I’m not sure this constitutes torture under the Geneva Convention, but it is certainly annoying. My workplace doesn’t play Christmas tunes over any sort of loudspeaker, and if it did, I would probably want to take an axe to said loudspeaker too.
I always maintain that the problem isn’t Christmas songs in and of themselves, so much as the painful lack of variety of said Christmas songs. There are literally hundreds and probably more like thousands upon thousands of Christmas tunes out there, yet our ears are assailed by the same 20-25 of them every single time we step into a store during the holiday season. Even the new Justin Bieber Christmas songs might be an improvement.
… okay, maybe not. But at least they’d be new.
The shame of it is how many great Christmas songs there are that simply don’t get played, because they’re weird, old, or just because Elvis hasn’t done a version of them. Instead they play Paul McCartney’s “Simply Having a Wonderful Christmas Time” which, Geneva Convention or not, is definitely torture.
So. Why do we keep singing Christmas carols? Here’s a wonderful article from Slate that examines the question, and gives the long history of Christmas songs–how the early Church hated pagan adaptations, how Puritans hated them and how the modern Christmas celebration arose.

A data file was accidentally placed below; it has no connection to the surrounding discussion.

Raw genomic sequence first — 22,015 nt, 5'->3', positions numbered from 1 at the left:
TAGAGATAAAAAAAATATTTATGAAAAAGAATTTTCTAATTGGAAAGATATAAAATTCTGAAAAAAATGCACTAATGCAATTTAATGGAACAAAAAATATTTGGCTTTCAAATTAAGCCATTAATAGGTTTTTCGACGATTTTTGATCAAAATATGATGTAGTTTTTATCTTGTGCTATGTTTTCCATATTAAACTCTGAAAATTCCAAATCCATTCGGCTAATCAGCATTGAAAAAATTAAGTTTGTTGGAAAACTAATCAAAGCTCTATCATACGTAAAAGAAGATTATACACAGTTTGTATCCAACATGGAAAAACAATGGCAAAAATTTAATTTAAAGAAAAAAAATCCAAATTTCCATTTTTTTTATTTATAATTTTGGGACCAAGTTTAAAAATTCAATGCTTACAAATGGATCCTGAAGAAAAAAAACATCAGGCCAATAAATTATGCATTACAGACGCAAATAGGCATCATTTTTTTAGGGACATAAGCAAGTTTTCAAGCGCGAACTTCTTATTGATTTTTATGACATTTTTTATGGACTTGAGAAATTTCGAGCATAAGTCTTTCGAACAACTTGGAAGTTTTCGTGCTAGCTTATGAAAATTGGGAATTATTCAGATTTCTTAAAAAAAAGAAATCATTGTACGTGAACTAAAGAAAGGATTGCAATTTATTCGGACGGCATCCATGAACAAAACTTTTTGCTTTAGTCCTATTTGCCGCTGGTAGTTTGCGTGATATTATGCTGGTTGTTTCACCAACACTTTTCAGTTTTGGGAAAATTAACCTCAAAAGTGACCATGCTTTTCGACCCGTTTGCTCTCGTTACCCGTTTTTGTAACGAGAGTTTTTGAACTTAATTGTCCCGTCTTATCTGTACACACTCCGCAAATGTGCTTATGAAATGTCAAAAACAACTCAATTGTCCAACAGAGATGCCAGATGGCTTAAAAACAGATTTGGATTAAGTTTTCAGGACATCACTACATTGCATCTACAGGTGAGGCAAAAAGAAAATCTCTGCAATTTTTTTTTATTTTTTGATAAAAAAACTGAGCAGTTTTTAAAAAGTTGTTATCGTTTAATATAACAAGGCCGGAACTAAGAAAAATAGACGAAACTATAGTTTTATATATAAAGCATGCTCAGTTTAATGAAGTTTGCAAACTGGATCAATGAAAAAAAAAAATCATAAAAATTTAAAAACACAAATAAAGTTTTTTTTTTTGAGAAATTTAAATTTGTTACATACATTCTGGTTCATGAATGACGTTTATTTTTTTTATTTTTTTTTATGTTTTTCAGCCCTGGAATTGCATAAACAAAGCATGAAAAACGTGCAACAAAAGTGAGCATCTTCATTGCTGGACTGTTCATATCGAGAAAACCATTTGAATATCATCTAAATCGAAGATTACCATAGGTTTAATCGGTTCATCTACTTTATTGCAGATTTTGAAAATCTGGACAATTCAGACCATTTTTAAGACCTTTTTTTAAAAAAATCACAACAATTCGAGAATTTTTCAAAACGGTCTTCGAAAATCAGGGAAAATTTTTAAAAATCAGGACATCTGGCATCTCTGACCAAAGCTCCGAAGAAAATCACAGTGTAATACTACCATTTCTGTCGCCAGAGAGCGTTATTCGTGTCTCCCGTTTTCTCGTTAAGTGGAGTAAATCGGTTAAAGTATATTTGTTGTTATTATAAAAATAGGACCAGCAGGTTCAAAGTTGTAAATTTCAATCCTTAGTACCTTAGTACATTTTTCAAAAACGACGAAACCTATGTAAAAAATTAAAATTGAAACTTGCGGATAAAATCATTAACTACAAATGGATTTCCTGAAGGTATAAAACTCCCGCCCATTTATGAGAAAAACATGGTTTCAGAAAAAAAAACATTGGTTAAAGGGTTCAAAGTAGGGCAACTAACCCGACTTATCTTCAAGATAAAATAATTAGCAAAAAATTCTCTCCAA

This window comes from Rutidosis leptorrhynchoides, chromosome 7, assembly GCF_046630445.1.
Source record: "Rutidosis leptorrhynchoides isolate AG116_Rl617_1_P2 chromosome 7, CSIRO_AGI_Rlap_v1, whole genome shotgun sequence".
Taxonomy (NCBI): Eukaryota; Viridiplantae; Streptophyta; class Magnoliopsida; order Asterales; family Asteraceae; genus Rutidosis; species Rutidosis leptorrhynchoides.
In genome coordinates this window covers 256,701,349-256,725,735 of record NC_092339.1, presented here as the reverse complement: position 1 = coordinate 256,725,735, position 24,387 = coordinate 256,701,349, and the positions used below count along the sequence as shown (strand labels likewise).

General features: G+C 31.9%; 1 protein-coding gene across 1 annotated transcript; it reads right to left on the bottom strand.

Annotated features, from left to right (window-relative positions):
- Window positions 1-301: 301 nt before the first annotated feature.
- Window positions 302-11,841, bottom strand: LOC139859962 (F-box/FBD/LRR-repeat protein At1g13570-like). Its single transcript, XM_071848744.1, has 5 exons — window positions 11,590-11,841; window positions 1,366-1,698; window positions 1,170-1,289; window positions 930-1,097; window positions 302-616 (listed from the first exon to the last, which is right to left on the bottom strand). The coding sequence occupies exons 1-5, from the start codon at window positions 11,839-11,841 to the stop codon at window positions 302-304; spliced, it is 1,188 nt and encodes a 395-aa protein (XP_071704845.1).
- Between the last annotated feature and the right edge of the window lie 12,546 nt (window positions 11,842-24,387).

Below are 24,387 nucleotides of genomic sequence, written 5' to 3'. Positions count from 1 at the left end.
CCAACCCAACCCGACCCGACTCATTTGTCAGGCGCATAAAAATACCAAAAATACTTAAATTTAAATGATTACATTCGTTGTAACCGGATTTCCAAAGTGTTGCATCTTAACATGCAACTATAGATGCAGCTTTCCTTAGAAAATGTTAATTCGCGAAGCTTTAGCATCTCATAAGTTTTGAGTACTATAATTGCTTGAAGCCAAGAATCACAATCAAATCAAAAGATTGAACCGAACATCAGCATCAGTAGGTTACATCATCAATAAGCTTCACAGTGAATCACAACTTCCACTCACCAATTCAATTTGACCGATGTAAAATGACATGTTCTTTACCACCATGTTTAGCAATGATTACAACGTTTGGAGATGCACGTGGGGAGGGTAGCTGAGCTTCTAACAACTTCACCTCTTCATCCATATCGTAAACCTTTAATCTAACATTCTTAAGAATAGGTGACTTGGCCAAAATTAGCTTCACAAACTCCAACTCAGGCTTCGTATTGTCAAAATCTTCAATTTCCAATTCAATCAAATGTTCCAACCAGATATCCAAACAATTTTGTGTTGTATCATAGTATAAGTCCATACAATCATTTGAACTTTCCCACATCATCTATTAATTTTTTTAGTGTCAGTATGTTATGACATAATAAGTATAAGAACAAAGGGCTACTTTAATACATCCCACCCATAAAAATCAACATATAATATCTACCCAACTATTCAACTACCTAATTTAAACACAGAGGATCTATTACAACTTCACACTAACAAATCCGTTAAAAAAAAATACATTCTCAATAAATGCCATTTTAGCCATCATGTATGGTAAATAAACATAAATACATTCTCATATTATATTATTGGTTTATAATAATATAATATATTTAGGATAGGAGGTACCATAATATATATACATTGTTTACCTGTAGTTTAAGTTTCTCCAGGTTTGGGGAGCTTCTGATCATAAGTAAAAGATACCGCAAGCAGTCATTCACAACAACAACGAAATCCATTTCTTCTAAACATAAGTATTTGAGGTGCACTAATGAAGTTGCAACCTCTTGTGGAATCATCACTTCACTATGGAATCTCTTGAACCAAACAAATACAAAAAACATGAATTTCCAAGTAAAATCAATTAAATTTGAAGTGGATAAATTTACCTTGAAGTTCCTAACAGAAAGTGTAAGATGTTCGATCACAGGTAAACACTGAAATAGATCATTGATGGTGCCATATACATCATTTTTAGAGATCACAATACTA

And I also have two additions to my 12 Carols series, one of which is based on the other. Yes, I know that makes 14 carols, technically. What can I say, math has never been my area of expertise.
Lord of the Dance is only a quasi-Christmas carol. Its words were written in 1967, and it tells the story of Jesus’s life in first-person. It has absolutely nothing to do with Michael Flatley, I promise.
Lord of the Dance was based on Tomorrow Shall Be My Dancing Day, however, which was a Christmas Carol, published in 1833, but traditional long before that.
They’ve disabled YouTube embedding for this one, but have a listen. It has a weird little syncopated rhythm, and I remember singing it once in choir. It was fun.